It is clear that by the end of 1928 the Milner Group, as a result of the strong Indian opposition to the Simon Commission, the internal struggle within that commission between Simon and Burnham (because of the latter's refusal to go as far as the former desired in the direction of concessions to the Indians), and their inability to obtain cooperation from the Secretary of State (as revealed in the steady criticism of Birkenhead in The Times), had decided to abandon the commission method of procedure in favor of a round-table method of procedure. It is not surprising that the Round Table Groups should prefer a roundtable method of procedure even in regard to Indian affairs, where many of the participants would have relatively little experience in the typical British procedure of agreement through conference. To the Milner Group, the round-table method was not only preferable in itself but was made absolutely necessary by the widespread Indian criticism of the Simon Commission for its exclusively British personnel. This restriction had been adopted originally on the grounds that only a purely British and purely parliamentary commission could commit Parliament in some degree to acceptance of the recommendations of the commission — at least, this was the defense of the restricted membership made to the Indians by the Viceroy on 8 November 1927. In place of this argument, the Milner Group now advanced a somewhat more typical idea, namely, that only Indian participation on a direct and equal basis could commit Indians to any plans for the future of India. By customary Milner Group reasoning, they decided that the responsibility placed on Indians by making them participate in the formulation of plans would moderate the extremism of their demands and bind them to participate in the execution of these plans after they were enacted into law. This basic idea — that if you have faith in people, they will prove worthy of that faith, or, expressed in somewhat more concrete terms, that if you give dissatisfied people voluntarily more than they expect and, above all, before they really expect to get it, they will not abuse the gift but will be sobered simultaneously by the weight of responsibility and the sweetness of gratitude — was an underlying assumption of the Milner Group's activities from 1901 to the present. Its validity was defended (when proof was demanded) by a historical example — that is, by contrasting the lack of generosity in Britain's treatment of the American Colonies in 1774 with the generosity in her treatment of the Canadian Colonies in 1839. The contrast between the "Intolerable Acts" and the Durham Report was one of the basic ideas at the back of the minds of all the important members of the Milner Group. In many of those minds, however, this assumption was not based on political history at all but had a more profound and largely unconscious basis in the teachings of Christ and the Sermon on the Mount. This was especially true of Lionel Curtis, John Dove, Lord Lothian, and Lord Halifax. Unless this idea is recognized, it is not possible to see the underlying unity behind the actions of the Group toward the Boers in 1901-1910, toward India in 1919 and 1935, and toward Hitler in 1934-1939.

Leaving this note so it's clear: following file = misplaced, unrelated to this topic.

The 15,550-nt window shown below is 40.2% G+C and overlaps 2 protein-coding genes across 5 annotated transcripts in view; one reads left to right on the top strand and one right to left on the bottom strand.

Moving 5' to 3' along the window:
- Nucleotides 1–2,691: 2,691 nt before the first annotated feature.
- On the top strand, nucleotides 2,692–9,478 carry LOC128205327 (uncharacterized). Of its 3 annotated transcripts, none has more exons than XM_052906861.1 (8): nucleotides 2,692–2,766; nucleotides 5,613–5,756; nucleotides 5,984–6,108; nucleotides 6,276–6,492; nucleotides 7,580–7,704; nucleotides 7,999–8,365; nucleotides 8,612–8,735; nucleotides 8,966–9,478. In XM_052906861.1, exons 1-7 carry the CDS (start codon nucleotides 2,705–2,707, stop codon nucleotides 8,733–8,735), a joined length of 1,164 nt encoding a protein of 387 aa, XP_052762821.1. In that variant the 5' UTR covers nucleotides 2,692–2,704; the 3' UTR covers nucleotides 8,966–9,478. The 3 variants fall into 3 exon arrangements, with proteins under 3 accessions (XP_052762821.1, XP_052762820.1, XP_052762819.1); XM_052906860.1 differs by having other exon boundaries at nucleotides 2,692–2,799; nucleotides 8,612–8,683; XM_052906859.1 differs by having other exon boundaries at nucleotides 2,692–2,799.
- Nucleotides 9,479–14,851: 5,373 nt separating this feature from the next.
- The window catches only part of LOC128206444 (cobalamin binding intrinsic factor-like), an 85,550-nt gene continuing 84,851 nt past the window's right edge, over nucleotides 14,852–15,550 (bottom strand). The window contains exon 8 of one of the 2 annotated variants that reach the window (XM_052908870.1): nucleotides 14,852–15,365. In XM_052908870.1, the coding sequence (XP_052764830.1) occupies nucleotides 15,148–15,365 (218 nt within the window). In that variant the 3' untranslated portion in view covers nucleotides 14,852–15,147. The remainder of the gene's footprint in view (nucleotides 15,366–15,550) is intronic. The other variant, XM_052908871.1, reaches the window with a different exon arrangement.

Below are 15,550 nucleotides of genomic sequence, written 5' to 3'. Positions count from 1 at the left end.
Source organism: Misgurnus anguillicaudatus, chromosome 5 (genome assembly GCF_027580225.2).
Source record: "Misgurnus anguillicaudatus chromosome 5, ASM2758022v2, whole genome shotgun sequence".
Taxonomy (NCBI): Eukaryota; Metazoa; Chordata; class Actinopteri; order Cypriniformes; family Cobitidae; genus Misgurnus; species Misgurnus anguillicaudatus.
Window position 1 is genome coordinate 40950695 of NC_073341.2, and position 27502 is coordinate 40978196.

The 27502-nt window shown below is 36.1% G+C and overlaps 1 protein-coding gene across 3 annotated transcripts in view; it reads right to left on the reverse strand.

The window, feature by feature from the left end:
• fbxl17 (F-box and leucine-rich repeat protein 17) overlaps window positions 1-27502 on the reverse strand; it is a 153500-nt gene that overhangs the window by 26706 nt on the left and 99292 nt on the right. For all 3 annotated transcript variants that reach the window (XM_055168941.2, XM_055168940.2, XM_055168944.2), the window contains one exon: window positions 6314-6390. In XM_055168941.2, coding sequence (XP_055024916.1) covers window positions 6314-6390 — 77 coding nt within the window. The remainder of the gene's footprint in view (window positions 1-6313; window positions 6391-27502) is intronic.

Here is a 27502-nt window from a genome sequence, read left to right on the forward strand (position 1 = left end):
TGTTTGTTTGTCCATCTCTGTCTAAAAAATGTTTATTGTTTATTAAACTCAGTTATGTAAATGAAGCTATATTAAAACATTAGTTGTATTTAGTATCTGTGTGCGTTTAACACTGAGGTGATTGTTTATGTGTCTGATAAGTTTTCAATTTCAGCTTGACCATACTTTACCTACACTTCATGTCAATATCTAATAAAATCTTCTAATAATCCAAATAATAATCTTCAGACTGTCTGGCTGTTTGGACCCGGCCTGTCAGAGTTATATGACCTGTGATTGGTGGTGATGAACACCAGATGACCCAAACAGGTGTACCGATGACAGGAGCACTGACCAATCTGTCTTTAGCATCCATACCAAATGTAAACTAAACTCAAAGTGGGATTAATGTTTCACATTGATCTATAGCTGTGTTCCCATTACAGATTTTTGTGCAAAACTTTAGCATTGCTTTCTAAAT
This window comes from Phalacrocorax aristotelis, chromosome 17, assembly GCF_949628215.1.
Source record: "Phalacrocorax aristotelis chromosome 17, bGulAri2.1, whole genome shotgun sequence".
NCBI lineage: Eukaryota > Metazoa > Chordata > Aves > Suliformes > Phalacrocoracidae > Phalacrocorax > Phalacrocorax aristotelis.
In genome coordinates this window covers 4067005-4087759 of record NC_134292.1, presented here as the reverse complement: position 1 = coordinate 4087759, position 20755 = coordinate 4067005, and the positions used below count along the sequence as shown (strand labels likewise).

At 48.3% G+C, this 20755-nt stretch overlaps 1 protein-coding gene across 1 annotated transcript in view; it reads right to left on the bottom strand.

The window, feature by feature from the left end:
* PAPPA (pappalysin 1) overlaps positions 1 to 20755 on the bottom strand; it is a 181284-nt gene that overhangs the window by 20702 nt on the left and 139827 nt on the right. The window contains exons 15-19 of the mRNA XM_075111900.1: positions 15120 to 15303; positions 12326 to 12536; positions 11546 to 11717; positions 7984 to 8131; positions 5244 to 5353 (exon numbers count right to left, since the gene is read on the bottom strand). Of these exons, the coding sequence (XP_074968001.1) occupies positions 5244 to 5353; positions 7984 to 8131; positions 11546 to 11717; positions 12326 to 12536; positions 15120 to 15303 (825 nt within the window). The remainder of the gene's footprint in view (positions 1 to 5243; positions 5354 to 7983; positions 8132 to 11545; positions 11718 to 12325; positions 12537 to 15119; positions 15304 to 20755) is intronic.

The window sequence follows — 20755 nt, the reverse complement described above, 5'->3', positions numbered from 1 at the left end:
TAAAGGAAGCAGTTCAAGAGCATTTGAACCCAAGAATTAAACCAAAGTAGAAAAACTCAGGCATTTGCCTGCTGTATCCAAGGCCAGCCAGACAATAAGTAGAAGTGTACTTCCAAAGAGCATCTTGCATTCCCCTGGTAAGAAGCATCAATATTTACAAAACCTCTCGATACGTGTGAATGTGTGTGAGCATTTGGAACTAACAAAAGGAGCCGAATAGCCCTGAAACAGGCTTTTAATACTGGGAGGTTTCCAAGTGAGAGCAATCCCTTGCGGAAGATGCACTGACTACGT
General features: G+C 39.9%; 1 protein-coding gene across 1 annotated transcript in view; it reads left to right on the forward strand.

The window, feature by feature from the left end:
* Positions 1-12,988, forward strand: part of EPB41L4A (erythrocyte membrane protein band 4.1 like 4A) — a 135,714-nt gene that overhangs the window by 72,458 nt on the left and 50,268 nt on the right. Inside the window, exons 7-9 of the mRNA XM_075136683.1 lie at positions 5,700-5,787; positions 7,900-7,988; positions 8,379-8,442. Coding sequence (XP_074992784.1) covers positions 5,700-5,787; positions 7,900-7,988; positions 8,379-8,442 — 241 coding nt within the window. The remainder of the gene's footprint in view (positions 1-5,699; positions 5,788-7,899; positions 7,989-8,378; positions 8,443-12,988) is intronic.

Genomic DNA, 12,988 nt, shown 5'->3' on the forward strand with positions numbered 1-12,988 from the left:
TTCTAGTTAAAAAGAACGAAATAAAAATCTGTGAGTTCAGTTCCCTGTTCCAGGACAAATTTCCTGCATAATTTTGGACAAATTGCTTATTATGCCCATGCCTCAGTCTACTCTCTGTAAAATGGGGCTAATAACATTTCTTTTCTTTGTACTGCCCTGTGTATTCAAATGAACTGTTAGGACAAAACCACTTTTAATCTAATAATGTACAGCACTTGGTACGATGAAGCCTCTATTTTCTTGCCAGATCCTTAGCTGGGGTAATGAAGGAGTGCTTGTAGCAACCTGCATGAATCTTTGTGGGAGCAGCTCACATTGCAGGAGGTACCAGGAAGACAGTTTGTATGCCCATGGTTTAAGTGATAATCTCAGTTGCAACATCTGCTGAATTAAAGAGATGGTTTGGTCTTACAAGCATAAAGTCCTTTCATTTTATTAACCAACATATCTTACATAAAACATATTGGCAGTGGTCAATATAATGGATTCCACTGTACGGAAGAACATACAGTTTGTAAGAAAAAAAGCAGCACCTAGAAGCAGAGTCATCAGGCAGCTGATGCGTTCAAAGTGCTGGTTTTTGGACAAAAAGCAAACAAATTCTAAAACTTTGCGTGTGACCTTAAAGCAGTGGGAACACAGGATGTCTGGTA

These ideas as a justification of concessions to India are to be found in Milner Group discussions of the Indian problem at all periods, especially just before the Act of 1919. A decade later they were still exerting their influence. They will be found, for example, in The Round Table articles on India in September 1930 and March 1931. The earlier advocated the use of the round-table method but warned that it must be based on complete equality for the Indian members. It continued: "Indians should share equally with Great Britain the responsibility for reaching or failing to reach an agreement as to what the next step in Indian constitutional development should be. It is no longer a question, as we see it, of Great Britain listening to Indian representatives and then deciding for herself what the next Indian constitution should be.... The core of the round table idea is that representative Britons and representative Indians should endeavour to reach an agreement, on the understanding that if they can reach an agreement, each will loyally carry it through to completion, as was the case with Ireland in 1922." As seen by the Milner Group, Britain's responsibility was

"her obligation to help Indians to take maximum responsibility for India's government on their own shoulders, and to insist on their doing so, not only because it is the right thing in itself, but because it is the most certain antidote to the real danger of anarchy which threatens India unless Indians do learn to carry responsibility for government at a very early date There is less risk in going too fast in agreement and cooperation with political India than in going at a more moderate pace without its agreement and cooperation. Indeed, in our view, the most successful foundation for the Round Table Conference would be that Great Britain should ask the Indian delegates to table agreed proposals and then do her utmost to accept them and place on Indian shoulders the responsibility for carrying them into effect."